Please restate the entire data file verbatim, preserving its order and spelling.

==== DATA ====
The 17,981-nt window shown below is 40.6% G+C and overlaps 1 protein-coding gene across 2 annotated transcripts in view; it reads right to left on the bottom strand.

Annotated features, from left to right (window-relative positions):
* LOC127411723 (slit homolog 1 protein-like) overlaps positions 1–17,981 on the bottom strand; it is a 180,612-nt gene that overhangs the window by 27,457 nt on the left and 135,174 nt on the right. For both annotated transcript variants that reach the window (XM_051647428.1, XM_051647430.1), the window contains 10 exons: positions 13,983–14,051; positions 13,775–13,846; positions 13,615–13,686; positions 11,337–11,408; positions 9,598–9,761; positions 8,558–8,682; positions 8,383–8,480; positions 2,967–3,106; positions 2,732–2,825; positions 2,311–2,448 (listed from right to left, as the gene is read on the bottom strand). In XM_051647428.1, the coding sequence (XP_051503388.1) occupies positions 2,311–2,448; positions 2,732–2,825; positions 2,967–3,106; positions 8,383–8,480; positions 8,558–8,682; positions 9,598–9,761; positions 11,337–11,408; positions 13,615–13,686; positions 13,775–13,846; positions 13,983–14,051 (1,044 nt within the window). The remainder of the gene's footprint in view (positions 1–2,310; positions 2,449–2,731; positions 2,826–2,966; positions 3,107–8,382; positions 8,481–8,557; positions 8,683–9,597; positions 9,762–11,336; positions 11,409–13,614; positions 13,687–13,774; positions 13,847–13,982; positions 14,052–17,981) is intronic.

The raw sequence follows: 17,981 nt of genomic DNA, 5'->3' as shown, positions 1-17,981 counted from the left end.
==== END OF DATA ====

The 17,981-nt window shown below is 40.6% G+C and overlaps 1 protein-coding gene across 2 annotated transcripts in view; it reads right to left on the bottom strand.

Annotated features, from left to right (window-relative positions):
* LOC127411723 (slit homolog 1 protein-like) overlaps positions 1–17,981 on the bottom strand; it is a 180,612-nt gene that overhangs the window by 27,457 nt on the left and 135,174 nt on the right. For both annotated transcript variants that reach the window (XM_051647428.1, XM_051647430.1), the window contains 10 exons: positions 13,983–14,051; positions 13,775–13,846; positions 13,615–13,686; positions 11,337–11,408; positions 9,598–9,761; positions 8,558–8,682; positions 8,383–8,480; positions 2,967–3,106; positions 2,732–2,825; positions 2,311–2,448 (listed from right to left, as the gene is read on the bottom strand). In XM_051647428.1, the coding sequence (XP_051503388.1) occupies positions 2,311–2,448; positions 2,732–2,825; positions 2,967–3,106; positions 8,383–8,480; positions 8,558–8,682; positions 9,598–9,761; positions 11,337–11,408; positions 13,615–13,686; positions 13,775–13,846; positions 13,983–14,051 (1,044 nt within the window). The remainder of the gene's footprint in view (positions 1–2,310; positions 2,449–2,731; positions 2,826–2,966; positions 3,107–8,382; positions 8,481–8,557; positions 8,683–9,597; positions 9,762–11,336; positions 11,409–13,614; positions 13,687–13,774; positions 13,847–13,982; positions 14,052–17,981) is intronic.

The raw sequence follows: 17,981 nt of genomic DNA, 5'->3' as shown, positions 1-17,981 counted from the left end.